In this talk, Freida will present an overview of her work and discuss how using both digital tools and programming techniques have shaped her aesthetics.
|Tuesday 24 June 2014||2pm||Research Forum||Professor Rachel Cowgill (Cardiff University)|| |
‘Doing the Right Thing for Fighting Men’: Music, Morale and the Military Body in London’s West End Nightclubs, 1915-19.
London's West-End nightclubs, or supper-and-dancing clubs, were a cause for concern within the British establishment around the end of the nineteenth century. As discreet members-only clubs, they operated within the same legal and customary frameworks that protected old-style gentlemen's clubs from police interference. Whereas clubs such as the Athenaeum were male only, however, nightclubs encouraged mixed dancing without chaperones, and their late opening hours encouraged the liberal consumption of alcohol in a quasi-private and thus relatively unregulated environment. Their presence in the West End deemed undesirable, nightclubs fell victim to numerous police raids and by the turn of the century had been suppressed almost to extinction.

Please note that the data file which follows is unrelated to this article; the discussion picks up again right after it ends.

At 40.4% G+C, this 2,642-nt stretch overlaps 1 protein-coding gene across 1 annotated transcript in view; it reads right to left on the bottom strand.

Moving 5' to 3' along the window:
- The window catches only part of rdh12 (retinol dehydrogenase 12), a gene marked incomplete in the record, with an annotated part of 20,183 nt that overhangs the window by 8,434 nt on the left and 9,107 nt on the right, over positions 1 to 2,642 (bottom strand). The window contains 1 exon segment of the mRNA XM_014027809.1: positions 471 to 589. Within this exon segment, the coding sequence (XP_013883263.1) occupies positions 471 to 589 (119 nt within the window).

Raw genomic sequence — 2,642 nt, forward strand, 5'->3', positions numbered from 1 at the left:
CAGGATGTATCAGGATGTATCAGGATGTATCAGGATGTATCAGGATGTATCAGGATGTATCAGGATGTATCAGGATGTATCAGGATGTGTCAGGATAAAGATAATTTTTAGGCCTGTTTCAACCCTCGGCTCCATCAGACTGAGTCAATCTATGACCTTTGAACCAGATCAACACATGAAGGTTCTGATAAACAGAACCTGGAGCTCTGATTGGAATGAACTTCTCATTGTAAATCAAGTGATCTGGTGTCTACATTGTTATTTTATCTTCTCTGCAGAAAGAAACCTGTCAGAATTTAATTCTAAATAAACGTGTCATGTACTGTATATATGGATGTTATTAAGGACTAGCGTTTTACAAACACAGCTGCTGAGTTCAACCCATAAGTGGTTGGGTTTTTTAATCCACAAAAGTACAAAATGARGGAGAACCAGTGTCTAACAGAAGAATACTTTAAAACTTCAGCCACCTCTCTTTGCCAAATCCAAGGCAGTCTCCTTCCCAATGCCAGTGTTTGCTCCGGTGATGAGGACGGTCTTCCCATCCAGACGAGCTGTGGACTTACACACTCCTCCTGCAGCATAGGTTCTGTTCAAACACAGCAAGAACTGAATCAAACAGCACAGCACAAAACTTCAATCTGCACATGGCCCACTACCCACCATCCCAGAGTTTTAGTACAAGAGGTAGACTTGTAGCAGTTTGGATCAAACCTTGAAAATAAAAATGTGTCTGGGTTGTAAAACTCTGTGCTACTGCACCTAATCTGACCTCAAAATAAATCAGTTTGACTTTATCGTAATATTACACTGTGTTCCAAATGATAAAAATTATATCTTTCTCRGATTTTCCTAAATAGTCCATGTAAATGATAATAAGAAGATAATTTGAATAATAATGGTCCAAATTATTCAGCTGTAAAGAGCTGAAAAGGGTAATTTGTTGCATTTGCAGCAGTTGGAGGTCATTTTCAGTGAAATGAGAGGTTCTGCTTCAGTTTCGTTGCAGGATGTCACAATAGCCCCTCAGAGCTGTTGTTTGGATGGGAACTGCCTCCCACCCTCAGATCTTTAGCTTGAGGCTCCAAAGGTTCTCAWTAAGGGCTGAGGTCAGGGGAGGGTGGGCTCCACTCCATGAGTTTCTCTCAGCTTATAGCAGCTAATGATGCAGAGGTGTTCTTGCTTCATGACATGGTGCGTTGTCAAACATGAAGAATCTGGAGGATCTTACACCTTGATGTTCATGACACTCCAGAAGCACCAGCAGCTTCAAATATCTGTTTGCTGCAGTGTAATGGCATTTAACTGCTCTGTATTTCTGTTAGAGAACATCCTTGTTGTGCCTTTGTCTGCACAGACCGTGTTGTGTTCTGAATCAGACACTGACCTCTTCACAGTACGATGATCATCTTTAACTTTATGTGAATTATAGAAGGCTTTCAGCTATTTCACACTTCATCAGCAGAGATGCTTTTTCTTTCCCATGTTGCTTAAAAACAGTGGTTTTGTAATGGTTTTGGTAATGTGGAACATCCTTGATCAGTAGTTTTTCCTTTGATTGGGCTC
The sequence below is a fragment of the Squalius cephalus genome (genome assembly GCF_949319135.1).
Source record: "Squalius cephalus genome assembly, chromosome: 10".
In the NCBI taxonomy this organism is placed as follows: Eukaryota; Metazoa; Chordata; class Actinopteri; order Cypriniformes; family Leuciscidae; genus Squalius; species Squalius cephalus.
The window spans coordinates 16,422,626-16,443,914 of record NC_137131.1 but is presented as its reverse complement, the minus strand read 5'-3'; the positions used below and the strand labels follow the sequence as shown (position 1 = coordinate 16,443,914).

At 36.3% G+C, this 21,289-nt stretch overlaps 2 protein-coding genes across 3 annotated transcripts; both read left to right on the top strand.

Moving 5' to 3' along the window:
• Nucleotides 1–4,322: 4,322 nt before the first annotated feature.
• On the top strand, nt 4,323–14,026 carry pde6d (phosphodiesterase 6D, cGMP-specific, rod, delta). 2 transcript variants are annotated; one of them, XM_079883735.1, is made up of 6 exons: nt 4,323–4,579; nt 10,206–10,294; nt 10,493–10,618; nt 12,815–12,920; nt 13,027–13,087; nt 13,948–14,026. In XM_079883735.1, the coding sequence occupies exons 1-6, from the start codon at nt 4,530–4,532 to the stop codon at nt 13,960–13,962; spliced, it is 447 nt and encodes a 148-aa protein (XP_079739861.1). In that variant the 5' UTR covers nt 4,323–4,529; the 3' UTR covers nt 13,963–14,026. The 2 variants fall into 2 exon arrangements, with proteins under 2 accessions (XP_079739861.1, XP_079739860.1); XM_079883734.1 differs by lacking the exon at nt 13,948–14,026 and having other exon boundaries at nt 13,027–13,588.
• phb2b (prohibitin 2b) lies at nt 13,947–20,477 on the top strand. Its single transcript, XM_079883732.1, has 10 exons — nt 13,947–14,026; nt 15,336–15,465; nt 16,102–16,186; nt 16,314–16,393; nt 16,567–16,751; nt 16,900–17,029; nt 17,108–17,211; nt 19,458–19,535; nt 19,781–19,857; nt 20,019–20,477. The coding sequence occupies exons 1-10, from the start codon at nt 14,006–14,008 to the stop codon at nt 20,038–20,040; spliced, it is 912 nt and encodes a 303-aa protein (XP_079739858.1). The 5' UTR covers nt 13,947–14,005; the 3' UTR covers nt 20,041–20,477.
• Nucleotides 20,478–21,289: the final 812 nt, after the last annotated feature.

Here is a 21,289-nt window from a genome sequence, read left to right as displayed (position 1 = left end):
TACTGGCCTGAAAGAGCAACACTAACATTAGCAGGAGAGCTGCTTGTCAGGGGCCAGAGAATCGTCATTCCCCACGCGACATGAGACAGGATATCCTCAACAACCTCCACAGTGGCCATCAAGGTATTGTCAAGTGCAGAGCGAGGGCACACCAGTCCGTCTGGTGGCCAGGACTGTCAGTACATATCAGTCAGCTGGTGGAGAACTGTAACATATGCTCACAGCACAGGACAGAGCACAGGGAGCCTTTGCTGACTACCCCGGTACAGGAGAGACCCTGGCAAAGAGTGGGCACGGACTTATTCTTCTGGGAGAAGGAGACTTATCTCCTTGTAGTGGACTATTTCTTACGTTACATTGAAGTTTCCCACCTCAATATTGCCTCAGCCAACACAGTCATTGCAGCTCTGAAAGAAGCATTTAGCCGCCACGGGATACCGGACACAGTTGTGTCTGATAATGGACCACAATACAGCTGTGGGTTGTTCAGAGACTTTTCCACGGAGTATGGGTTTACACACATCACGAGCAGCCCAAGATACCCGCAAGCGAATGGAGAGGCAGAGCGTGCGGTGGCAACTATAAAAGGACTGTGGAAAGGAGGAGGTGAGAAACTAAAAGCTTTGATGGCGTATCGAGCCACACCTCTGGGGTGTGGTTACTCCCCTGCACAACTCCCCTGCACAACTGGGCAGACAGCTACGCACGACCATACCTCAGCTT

Within a decade the capital's nightlife began to experience a renaissance, inspired by the introduction of a style of improvisatory syncopated dancing from America - ragtime - and new constructions of social intimacy between men and women outside of the marital home. By the outset of the Great War politicians were speaking of 'the nightclub evil'. Heightened by the rhetoric of London's first media-driven 'drug craze' (1915-16) and fears that a new, predatory breed of woman was stalking the capital's dance floors, anxieties were expressed about the impact of nightclubs on the moral and physical health of army officers and, by extension, on national security and efficiency - on the very 'war effort' itself.